IACC, the association for conference centers around the globe, released the fall edition of its Meeting Room of the Future Barometer, a survey of member venues related to Covid recovery and emerging trends.
The latest survey, conducted in October, contrasts many of its findings with the results of its spring 2022 edition, revealing some surprising differences and the fast pace of change in today’s environment. Here’s are some highlights related to virtual events, staffing, sustainability, and business volume.
For both the spring and autumn editions of the Meeting Room of the Future Barometer, IACC venues were asked about the percentage of live meetings in 2022 that would offer a virtual component. Comparing the two surveys reveals a decline in the hybrid format: In the spring, 30 percent of the IACC venues expected more than 80 percent of their live events to have a virtual component; by this fall, just 13 percent of venues said that. Similarly, in the spring, 29 percent of venues said that 20 percent or fewer events would be hybrid; now, that number has jumped to 44 percent of venues.
When asked about changes they’ve seen around hybrid meetings in the last six months, respondents noted most frequently that virtual components were being added at the last minute to accommodate remote speakers or to accommodate attendees’ travel issues. This was more common in the Americas than elsewhere.
Hiring? Not So Fast
Like other industry suppliers, conference centers face challenges hiring their teams. Since the spring report, many operators have become less optimistic about a quick return to pre-pandemic staffing levels. One chart from the full report (see below) shows that many facilities that had expected to be fully staffed by mid-year failed to hit their target, while a growing percentage have no plans to ever return to pre-Covid levels:
Projected Time of Returning to Pre-Pandemic Staff Levels
Will these staffing shortages impact meeting services or amenities? The answer is yes from about one quarter of the IACC respondents. Fortunately, things are expected to get slightly better next year: Through the fourth quarter of 2022, eight percent of respondents say staff shortages will impact meetings and amenities “substantially,” while only five percent predict that for 2023.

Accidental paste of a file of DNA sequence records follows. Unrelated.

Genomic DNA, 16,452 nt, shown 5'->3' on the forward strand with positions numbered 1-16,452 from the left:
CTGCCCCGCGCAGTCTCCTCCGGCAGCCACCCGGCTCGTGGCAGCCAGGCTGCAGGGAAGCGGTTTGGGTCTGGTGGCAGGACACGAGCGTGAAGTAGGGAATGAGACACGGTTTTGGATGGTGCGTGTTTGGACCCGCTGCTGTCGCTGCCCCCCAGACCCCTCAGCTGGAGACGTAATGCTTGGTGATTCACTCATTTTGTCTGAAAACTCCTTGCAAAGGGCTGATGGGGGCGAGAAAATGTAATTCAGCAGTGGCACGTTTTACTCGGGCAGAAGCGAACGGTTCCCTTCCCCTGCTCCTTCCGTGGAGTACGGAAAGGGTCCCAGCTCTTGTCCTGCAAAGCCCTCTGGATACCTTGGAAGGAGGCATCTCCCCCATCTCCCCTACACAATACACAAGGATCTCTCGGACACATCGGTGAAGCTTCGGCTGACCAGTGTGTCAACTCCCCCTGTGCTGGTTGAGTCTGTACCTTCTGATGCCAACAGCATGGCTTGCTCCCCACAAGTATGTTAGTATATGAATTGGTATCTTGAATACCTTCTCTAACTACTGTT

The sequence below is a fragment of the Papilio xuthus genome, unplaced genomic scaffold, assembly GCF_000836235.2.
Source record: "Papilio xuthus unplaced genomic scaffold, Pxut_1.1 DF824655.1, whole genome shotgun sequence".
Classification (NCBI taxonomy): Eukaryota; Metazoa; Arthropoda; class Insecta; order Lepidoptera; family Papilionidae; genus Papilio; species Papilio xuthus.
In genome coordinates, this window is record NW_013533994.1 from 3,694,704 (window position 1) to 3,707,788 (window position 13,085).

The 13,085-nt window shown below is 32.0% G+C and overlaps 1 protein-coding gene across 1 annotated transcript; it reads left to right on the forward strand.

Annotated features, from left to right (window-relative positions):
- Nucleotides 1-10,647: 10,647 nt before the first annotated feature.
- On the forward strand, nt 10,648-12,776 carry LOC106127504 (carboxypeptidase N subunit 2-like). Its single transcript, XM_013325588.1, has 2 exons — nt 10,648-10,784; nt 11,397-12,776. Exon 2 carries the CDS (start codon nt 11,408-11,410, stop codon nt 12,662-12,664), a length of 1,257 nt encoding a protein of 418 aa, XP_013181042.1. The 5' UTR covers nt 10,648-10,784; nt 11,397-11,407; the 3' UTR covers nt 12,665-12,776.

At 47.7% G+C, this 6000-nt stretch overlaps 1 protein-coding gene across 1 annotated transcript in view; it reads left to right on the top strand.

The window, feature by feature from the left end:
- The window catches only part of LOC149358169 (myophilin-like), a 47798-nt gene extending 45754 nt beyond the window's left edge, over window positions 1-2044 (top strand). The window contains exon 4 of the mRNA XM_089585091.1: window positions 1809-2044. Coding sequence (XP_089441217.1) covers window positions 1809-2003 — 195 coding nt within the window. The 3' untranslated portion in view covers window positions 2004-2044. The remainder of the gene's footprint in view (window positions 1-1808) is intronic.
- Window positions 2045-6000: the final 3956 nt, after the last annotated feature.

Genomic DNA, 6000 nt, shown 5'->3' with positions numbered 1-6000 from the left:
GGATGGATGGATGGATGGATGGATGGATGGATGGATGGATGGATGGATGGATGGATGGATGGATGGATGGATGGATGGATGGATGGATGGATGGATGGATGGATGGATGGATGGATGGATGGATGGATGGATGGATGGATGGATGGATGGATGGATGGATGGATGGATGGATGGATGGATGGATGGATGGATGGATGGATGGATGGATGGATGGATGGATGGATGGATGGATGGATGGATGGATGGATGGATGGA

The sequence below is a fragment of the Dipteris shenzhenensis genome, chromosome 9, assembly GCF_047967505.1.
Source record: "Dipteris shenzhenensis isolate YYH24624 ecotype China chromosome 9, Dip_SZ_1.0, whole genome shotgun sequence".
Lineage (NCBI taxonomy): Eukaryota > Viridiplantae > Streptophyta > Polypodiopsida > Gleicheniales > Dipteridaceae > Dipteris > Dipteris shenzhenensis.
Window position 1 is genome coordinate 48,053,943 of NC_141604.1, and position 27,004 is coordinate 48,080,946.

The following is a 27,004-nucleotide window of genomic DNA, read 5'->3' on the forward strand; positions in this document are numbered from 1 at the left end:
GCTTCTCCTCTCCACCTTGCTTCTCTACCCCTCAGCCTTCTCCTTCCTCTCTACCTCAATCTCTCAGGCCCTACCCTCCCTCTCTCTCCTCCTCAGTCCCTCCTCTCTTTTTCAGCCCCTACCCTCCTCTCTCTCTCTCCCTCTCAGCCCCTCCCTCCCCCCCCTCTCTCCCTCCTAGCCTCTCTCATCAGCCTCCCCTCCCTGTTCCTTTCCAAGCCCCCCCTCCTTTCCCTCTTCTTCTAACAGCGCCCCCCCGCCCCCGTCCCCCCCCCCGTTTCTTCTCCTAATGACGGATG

Yet another staff challenge, however, is inexperience. In fact, 29 percent of IACC venues reported that more than half of their workforce had less than a year’s experience, compared to 17 percent who said that in the spring survey.
While just 13 percent of the IACC venues reported that their 2022 event volume was projected to be higher than in 2019, revenues were relatively strong. A full 28 percent reported that revenues in 2022 would beat their 2019 levels.
The common refrain that Europe is further along with event sustainability than the U.S. is borne out in the IACC survey. Respondents were asked if they were seeing an increase in requests for information on their environmental social and governance policies: In terms of environmental/sustainability credentials, the difference was clear: 33 percent of North American venues were seeing an increase in requests versus 66 percent of European venues. And the difference was starker for social-responsibility credentials: Only 20 percent of North American venues reported an increase in requests versus 59 percent of those from Europe
The fall Meeting Room of the Future Barometer includes responses from 98 venue operators, with 59 percent of those respondents from the U.S. and Canada. Read the full report here.